The Watercooler Hangout Podcast
Season 04 Episode #12
Sales Tips to Keep Clients Coming Back for More
“Walk your talk and keep promises you make to build trust.”
I used to worry quite a bit about my sales practices early on in my career and often rehash my mistakes and beat myself up for not making one more sale or one more cold call. If it were close to the end of the month, I’d worry about making my sales quota or tomorrow’s big presentation. Finally, I realized that yesterday’s gone and tomorrow’s yet to be born. I only have the day, so why not live and work like it is the only day that matters – because it is the only day that counts!
Salespeople – What’s in a Name?
Many salespeople have a negative perception of themselves. When I first started selling for 3M Company, my title was sales representative. Over the years, I’ve seen all kinds of names given to sales representatives such as sales executives, sales consultants. While these are fine, there are some names that I don’t particularly like, such as marketing representative, business development manager, or relationship manager.
Because salespeople have a negative connotation, they feel ashamed or don’t want to have the word sales be in the title of their sales job. However, this is a self-defeating mindset. When you travel through life with a negative perception of what you do, you’re probably not going to be very successful.
How Sales Provide Value
The truth is selling is providing value, but when people confuse sales with people who are forcing unwanted products, services, and opportunities on them, sales get a negative rap. Don’t allow guilt to perpetuate what you do. Be proud of what you do. People love to buy.
When you are authentic, listen, solve problems, be generous, be honest, build relationships, lead well, and demonstrate gratitude, humility, and compassion. You have the basic building blocks of a salesperson that brings value.
Solving Pain Points for Clients
Clients and customers want solutions; they want practical and workable ideas from character and common sense. Studies show that customers who buy are indeed likely to buy again from the same person, but only if they see value in doing so. Price, by the way, is hardly ever a bargaining chip.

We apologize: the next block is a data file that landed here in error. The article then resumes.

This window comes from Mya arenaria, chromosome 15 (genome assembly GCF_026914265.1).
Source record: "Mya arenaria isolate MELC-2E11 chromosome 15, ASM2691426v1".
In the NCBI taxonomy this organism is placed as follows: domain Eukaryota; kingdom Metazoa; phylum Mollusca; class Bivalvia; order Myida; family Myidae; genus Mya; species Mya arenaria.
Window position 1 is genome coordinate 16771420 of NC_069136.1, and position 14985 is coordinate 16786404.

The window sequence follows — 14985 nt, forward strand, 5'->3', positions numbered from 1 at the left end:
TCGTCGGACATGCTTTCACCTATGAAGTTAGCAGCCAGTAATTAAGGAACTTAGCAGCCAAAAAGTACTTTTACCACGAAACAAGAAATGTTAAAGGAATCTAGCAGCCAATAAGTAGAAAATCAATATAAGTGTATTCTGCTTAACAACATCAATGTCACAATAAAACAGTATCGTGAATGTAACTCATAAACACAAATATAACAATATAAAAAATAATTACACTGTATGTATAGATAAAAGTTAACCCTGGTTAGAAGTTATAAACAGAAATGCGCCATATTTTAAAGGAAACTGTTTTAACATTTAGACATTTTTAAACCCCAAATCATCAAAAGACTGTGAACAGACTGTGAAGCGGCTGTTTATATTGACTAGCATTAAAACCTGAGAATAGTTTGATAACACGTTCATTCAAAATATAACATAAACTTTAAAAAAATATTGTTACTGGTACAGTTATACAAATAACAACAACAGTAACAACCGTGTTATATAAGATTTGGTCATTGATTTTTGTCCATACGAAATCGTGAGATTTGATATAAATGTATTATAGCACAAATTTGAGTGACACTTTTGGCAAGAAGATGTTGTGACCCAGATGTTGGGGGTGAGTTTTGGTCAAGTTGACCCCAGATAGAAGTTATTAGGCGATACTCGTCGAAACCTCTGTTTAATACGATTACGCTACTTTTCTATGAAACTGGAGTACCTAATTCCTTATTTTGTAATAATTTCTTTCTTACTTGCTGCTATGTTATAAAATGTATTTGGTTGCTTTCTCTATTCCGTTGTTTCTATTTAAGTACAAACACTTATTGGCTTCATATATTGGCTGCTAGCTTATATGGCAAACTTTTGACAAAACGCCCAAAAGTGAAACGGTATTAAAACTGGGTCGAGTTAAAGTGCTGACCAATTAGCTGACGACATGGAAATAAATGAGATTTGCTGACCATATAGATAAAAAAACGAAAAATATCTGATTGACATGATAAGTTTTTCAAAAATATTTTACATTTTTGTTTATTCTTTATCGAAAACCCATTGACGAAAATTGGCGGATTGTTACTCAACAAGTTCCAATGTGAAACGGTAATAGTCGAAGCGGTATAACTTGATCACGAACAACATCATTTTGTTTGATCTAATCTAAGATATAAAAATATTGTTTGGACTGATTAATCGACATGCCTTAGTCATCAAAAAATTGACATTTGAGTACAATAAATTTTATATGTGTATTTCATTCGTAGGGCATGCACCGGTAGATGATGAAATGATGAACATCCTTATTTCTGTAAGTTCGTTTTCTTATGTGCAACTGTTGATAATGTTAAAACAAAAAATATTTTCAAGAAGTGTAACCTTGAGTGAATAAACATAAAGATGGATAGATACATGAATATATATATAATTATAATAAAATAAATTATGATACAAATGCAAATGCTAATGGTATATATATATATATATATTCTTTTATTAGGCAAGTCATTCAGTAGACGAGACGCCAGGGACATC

The best customer service, follow-up, and relationship-building will increase your sales. When you make a sale, you’re making a connection with someone. The sale opens the door. Walking through that door into the customer’s business, life and future is what drives more sales. Think of that first sale like it’s the first date. You’ve met, talked, exchanged time, ideas, resources. Do you want to continue the relationship and see it as a connection?
Be the real deal with authenticity. Many of us pride ourselves on the ability to spot a phony, but we fail to realize that our prospects can sometimes spot a fake. You may look like the real deal, but you have to be the real deal. Walk your talk and keep promises you make to build trust under-promise and over-deliver. Always do what you say or do – no excuses. Give your personal best, whether it’s a small client or a large corporation.
Finding Success in Sales
Success is 90% preparation and 10% persuasion and sales. Customers will often show up knowing the features, advantages, and benefits of your products and services. They’ve done their homework on the Internet, and they’ve read all the good and bad things people said about your company. Be ready to answer questions your clients will have about your product or service.
Listen in as we talk about the six sales principles I live by, the importance of being prepared before a sales pitch, and why you want to take responsibility for your mistakes.
Steve Dotto and I are writing a book together called “No Limit Over 50” to be published on July 15th – more details to come!
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